"If it's a medical admission, it's likely to be the guys with the really complex pneumonia," James Dunford, the city of San Diego's emergency medical director and the author of the observational study, said. "They are drunk and they aspirate and get vomit in their lungs and develop a lung abscess, and they get hypothermia on top of that, because they're out in the rain. They end up in the intensive-care unit with these very complicated medical infections. These are the guys who typically get hit by cars and buses and trucks. They often have a neurosurgical catastrophe as well. So they are very prone to just falling down and cracking their head and getting a subdural hematoma, which, if not drained, could kill them, and it's the guy who falls down and hits his head who ends up costing you at least fifty thousand dollars. Meanwhile, they are going through alcoholic withdrawal and have devastating liver disease that only adds to their inability to fight infections. There is no end to the issues. We do this huge drill. We run up big lab fees, and the nurses want to quit, because they see the same guys come in over and over, and all we're doing is making them capable of walking down the block."
The homelessness problem is like the L.A.P.D.'s bad-cop problem. It's a matter of a few hard cases, and that's good news, because when a problem is that concentrated you can wrap your arms around it and think about solving it. The bad news is that those few hard cases are hard. They are falling-down drunks with liver disease and complex infections and mental illness. They need time and attention and lots of money. But enormous sums of money are already being spent on the chronically homeless, and Culhane saw that the kind of money it would take to solve the homeless problem could well be less than the kind of money it took to ignore it. Murray Barr used more health-care dollars, after all, than almost anyone in the state of Nevada. It would probably have been cheaper to give him a full-time nurse and his own apartment.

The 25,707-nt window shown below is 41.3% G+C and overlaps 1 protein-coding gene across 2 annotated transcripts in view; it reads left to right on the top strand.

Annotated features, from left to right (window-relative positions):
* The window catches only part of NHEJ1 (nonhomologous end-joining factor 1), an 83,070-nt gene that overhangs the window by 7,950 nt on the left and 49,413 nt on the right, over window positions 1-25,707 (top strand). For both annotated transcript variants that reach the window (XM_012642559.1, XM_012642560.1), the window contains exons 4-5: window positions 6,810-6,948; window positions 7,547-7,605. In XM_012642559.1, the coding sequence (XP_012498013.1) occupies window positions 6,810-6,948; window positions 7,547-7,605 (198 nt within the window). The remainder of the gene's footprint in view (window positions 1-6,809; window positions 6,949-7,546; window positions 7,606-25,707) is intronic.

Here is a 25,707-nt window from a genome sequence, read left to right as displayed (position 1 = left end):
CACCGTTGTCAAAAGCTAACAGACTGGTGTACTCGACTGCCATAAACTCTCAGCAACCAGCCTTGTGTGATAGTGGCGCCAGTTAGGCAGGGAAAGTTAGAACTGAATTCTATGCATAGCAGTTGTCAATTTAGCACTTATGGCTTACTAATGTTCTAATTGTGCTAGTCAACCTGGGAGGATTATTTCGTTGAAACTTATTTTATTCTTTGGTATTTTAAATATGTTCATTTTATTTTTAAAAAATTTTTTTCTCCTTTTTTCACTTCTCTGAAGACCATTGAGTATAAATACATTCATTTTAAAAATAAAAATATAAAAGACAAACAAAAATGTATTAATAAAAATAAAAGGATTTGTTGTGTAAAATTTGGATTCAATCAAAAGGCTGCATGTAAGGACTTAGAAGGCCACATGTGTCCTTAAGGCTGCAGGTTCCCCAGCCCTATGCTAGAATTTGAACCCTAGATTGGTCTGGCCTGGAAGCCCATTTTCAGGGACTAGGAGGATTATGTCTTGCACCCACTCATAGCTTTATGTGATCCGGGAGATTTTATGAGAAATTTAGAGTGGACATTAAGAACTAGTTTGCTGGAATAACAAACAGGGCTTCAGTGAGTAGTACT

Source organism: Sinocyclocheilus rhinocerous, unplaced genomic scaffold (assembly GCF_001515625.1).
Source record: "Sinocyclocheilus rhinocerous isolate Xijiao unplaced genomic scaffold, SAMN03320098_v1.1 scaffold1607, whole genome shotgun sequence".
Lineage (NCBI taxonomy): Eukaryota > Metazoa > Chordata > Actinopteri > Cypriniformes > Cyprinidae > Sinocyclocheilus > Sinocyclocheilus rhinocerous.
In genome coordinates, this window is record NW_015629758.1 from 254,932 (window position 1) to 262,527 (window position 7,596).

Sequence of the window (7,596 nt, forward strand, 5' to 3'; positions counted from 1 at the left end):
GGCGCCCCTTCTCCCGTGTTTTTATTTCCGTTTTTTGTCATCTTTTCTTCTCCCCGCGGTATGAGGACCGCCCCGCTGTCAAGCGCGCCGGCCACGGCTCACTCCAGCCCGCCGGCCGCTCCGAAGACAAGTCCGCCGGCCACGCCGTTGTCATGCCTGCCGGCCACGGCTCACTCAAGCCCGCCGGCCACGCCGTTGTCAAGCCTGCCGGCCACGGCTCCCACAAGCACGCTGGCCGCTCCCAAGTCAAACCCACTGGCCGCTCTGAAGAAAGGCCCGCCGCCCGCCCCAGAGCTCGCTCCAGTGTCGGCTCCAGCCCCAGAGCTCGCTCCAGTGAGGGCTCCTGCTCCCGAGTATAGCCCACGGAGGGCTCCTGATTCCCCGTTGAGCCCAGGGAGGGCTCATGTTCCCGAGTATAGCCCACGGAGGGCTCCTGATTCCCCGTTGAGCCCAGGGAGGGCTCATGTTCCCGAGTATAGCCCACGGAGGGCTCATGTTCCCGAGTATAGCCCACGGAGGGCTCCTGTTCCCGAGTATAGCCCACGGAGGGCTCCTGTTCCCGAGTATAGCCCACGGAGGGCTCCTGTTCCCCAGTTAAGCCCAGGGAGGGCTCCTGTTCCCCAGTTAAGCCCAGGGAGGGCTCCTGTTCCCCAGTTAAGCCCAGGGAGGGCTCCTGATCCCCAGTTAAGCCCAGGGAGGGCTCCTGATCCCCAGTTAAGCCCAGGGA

The leading exponent for the power-law theory of homelessness is Philip Mangano, who, since he was appointed by President Bush in 2002, has been the executive director of the U.S. Interagency Council on Homelessness, a group that oversees the programs of twenty federal agencies. Mangano is a slender man, with a mane of white hair and a magnetic presence, who got his start as an advocate for the homeless in Massachusetts. In the past two years, he has crisscrossed the United States, educating local mayors and city councils about the real shape of the homelessness curve. Simply running soup kitchens and shelters, he argues, allows the chronically homeless to remain chronically homeless. You build a shelter and a soup kitchen if you think that homelessness is a problem with a broad and unmanageable middle. But if it's a problem at the fringe it can be solved. So far, Mangano has convinced more than two hundred cities to radically reëvaluate their policy for dealing with the homeless.